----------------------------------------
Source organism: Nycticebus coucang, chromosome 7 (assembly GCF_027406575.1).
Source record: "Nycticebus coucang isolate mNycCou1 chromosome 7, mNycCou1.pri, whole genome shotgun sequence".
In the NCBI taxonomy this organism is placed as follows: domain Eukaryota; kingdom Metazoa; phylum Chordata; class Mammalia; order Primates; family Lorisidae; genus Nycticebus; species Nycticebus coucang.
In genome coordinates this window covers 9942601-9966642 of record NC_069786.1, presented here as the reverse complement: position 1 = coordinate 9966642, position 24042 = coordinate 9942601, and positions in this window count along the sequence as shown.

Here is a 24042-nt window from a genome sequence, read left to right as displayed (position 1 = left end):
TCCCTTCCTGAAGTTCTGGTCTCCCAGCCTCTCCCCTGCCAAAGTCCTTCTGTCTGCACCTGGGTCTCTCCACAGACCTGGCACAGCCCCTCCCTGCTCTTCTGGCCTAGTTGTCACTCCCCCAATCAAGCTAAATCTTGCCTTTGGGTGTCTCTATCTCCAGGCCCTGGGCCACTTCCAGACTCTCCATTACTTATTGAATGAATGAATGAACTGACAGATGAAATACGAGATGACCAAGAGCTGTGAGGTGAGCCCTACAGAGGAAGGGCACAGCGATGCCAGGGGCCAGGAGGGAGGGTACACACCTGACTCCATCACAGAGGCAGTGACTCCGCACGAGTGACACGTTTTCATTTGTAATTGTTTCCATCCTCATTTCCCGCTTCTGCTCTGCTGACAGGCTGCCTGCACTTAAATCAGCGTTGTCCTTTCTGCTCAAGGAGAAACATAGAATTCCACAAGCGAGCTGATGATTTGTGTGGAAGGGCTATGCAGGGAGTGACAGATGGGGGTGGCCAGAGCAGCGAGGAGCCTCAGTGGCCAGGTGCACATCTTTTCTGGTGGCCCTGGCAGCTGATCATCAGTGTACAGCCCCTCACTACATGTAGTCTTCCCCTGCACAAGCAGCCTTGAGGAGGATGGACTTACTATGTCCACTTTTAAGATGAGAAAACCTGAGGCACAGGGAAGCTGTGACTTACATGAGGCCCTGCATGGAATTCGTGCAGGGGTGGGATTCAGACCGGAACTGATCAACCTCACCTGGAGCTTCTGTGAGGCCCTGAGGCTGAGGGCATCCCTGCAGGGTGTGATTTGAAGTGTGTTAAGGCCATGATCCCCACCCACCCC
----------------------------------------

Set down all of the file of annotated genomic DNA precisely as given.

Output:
Source organism: Nycticebus coucang, chromosome 7 (assembly GCF_027406575.1).
Source record: "Nycticebus coucang isolate mNycCou1 chromosome 7, mNycCou1.pri, whole genome shotgun sequence".
In the NCBI taxonomy this organism is placed as follows: domain Eukaryota; kingdom Metazoa; phylum Chordata; class Mammalia; order Primates; family Lorisidae; genus Nycticebus; species Nycticebus coucang.
In genome coordinates this window covers 9942601-9966642 of record NC_069786.1, presented here as the reverse complement: position 1 = coordinate 9966642, position 24042 = coordinate 9942601, and positions in this window count along the sequence as shown.

Here is a 24042-nt window from a genome sequence, read left to right as displayed (position 1 = left end):
TCCCTTCCTGAAGTTCTGGTCTCCCAGCCTCTCCCCTGCCAAAGTCCTTCTGTCTGCACCTGGGTCTCTCCACAGACCTGGCACAGCCCCTCCCTGCTCTTCTGGCCTAGTTGTCACTCCCCCAATCAAGCTAAATCTTGCCTTTGGGTGTCTCTATCTCCAGGCCCTGGGCCACTTCCAGACTCTCCATTACTTATTGAATGAATGAATGAACTGACAGATGAAATACGAGATGACCAAGAGCTGTGAGGTGAGCCCTACAGAGGAAGGGCACAGCGATGCCAGGGGCCAGGAGGGAGGGTACACACCTGACTCCATCACAGAGGCAGTGACTCCGCACGAGTGACACGTTTTCATTTGTAATTGTTTCCATCCTCATTTCCCGCTTCTGCTCTGCTGACAGGCTGCCTGCACTTAAATCAGCGTTGTCCTTTCTGCTCAAGGAGAAACATAGAATTCCACAAGCGAGCTGATGATTTGTGTGGAAGGGCTATGCAGGGAGTGACAGATGGGGGTGGCCAGAGCAGCGAGGAGCCTCAGTGGCCAGGTGCACATCTTTTCTGGTGGCCCTGGCAGCTGATCATCAGTGTACAGCCCCTCACTACATGTAGTCTTCCCCTGCACAAGCAGCCTTGAGGAGGATGGACTTACTATGTCCACTTTTAAGATGAGAAAACCTGAGGCACAGGGAAGCTGTGACTTACATGAGGCCCTGCATGGAATTCGTGCAGGGGTGGGATTCAGACCGGAACTGATCAACCTCACCTGGAGCTTCTGTGAGGCCCTGAGGCTGAGGGCATCCCTGCAGGGTGTGATTTGAAGTGTGTTAAGGCCATGATCCCCACCCACCCC